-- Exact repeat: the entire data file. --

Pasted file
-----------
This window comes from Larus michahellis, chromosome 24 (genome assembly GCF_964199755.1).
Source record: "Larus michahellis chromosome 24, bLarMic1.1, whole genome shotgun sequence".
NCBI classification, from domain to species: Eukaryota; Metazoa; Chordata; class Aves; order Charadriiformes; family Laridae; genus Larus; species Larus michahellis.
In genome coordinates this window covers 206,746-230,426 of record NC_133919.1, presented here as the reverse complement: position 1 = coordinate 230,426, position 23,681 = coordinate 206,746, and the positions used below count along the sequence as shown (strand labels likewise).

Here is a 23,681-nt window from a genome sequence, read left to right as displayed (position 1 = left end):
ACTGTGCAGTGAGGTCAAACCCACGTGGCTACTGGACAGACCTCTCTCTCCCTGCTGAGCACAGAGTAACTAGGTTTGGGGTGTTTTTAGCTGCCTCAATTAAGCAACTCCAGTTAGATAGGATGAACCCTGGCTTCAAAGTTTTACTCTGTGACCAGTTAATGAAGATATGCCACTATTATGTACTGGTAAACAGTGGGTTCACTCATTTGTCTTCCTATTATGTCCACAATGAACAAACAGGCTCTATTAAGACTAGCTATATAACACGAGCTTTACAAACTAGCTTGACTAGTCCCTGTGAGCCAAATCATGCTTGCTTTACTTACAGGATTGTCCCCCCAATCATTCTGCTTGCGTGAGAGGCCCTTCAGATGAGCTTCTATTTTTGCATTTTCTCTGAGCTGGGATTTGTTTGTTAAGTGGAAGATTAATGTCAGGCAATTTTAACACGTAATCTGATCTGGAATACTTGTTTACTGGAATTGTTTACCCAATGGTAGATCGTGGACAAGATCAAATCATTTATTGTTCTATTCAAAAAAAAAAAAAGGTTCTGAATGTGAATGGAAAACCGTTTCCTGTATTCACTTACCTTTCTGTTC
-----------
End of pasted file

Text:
This window comes from Larus michahellis, chromosome 24 (genome assembly GCF_964199755.1).
Source record: "Larus michahellis chromosome 24, bLarMic1.1, whole genome shotgun sequence".
NCBI classification, from domain to species: Eukaryota; Metazoa; Chordata; class Aves; order Charadriiformes; family Laridae; genus Larus; species Larus michahellis.
In genome coordinates this window covers 206,746-230,426 of record NC_133919.1, presented here as the reverse complement: position 1 = coordinate 230,426, position 23,681 = coordinate 206,746, and the positions used below count along the sequence as shown (strand labels likewise).

Here is a 23,681-nt window from a genome sequence, read left to right as displayed (position 1 = left end):
ACTGTGCAGTGAGGTCAAACCCACGTGGCTACTGGACAGACCTCTCTCTCCCTGCTGAGCACAGAGTAACTAGGTTTGGGGTGTTTTTAGCTGCCTCAATTAAGCAACTCCAGTTAGATAGGATGAACCCTGGCTTCAAAGTTTTACTCTGTGACCAGTTAATGAAGATATGCCACTATTATGTACTGGTAAACAGTGGGTTCACTCATTTGTCTTCCTATTATGTCCACAATGAACAAACAGGCTCTATTAAGACTAGCTATATAACACGAGCTTTACAAACTAGCTTGACTAGTCCCTGTGAGCCAAATCATGCTTGCTTTACTTACAGGATTGTCCCCCCAATCATTCTGCTTGCGTGAGAGGCCCTTCAGATGAGCTTCTATTTTTGCATTTTCTCTGAGCTGGGATTTGTTTGTTAAGTGGAAGATTAATGTCAGGCAATTTTAACACGTAATCTGATCTGGAATACTTGTTTACTGGAATTGTTTACCCAATGGTAGATCGTGGACAAGATCAAATCATTTATTGTTCTATTCAAAAAAAAAAAAAGGTTCTGAATGTGAATGGAAAACCGTTTCCTGTATTCACTTACCTTTCTGTTC